Q: Legal options for tort claim against unauthorized medical records release
I authorized workman's compensation insurance company "A" to access my medical record from medical provider "B." The authorization had a specific date range and limitation on types of records that could be disclosed. Company A submitted a forged authorization form that was more broad than the one I gave them to provider B. This resulted in my entire medical record being disclosed to A. This disclosure of information resulted in the denial of my original claim because of prejudicial records.
I wish to purse legal action. What options do I have?
A: Hire a work comp attorney to assist you with your case. this can easily be avoided and you will get better medical care through an attorney doctor referral to a doctor who is known to be an injured worker advocate rather than a friend of the insurance bottom line. also you will get expert analysis of the final medical report that is used to determine your settlement value. you cant get a fair offer to settle without an attorney on your case. as for your claim of damages for unauthorized disclosure of medical information, an employment attorney may be the best to consult regarding such a claim
A: You can sue for invasion of privacy, and perhaps violation of HIPAA and False Light.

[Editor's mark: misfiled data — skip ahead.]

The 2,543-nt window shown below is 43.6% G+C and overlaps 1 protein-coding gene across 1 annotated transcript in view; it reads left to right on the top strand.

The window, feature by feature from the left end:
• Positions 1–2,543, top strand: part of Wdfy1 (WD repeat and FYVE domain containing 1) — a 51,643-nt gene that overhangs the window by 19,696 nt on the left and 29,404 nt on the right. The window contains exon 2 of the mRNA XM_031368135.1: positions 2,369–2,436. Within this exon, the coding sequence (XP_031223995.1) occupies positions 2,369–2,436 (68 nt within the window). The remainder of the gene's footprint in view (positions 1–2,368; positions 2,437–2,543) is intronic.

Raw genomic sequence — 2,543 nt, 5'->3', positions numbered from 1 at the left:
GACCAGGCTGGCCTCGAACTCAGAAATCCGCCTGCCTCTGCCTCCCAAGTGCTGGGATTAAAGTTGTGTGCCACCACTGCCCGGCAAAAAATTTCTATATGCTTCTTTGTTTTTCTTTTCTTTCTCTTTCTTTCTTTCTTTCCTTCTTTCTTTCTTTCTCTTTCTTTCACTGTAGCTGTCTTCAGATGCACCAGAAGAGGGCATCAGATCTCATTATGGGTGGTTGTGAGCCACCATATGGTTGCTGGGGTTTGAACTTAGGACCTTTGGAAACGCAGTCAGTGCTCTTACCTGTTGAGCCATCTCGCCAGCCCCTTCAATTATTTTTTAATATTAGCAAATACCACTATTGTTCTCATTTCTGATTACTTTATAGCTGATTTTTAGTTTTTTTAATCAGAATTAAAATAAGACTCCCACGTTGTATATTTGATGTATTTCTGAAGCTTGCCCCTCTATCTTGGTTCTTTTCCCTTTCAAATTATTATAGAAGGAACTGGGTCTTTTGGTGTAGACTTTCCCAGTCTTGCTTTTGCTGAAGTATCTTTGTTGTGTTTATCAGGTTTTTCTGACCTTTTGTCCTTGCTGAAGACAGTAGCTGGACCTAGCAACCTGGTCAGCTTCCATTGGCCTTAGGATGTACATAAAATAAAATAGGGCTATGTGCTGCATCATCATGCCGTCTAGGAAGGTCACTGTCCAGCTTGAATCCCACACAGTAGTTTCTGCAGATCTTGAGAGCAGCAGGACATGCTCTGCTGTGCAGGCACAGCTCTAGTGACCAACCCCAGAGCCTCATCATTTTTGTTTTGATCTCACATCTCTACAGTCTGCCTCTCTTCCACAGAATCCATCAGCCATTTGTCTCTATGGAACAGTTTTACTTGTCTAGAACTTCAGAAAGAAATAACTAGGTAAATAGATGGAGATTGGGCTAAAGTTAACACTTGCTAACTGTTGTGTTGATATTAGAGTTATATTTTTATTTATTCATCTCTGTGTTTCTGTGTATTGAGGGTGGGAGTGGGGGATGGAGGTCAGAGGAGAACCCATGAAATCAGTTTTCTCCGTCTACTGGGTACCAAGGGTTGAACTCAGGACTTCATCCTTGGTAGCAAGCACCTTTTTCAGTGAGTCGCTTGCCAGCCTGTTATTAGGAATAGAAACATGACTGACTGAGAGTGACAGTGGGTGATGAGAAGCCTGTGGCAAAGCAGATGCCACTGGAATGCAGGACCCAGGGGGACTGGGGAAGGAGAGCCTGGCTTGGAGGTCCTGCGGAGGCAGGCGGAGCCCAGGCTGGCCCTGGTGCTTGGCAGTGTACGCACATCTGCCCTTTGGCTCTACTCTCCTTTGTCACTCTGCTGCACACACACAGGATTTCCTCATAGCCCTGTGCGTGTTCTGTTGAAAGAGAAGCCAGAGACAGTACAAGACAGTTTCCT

A: It is a CRIME to (1) Forge then (2) violate HIPAA limitations, and proof of a crime can serve as proof of Duty and Breach; so you might want to start your Tort prosecution by getting the tortfeasors prosecuted by the local District Attorney. A HIPAA Complaint can be filed with the federal Department of Health and Human Services' Office for Civil Rights (OCR). Search HIPAA Violation Lawyers and ones that do this will show up (i know of NO workers comp specialists who do HIPAA Violation prosecutions). Your Comp Attorney can try to move that the records be sealed and not open to review by just anyone seeing your Comp file, and that the reports of doctors summarizing the protected records be stricken from evidence as a 'Sanction' for forging the signatures and violating HIPAA regulations
A: You should talk to an attorney about your options. From what I have seen though, the damages for such an invasion rarely put much money in your pocket. But if you want to pursue it for the "principle" of the matter and aren't concerned with getting a monetary judgement then go for it. It's hard to know why your past records created an as you say "prejudicial" finding to deny your claim. But if you sit down with an attorney and go over everything you should come away knowing what you can do moving forward.
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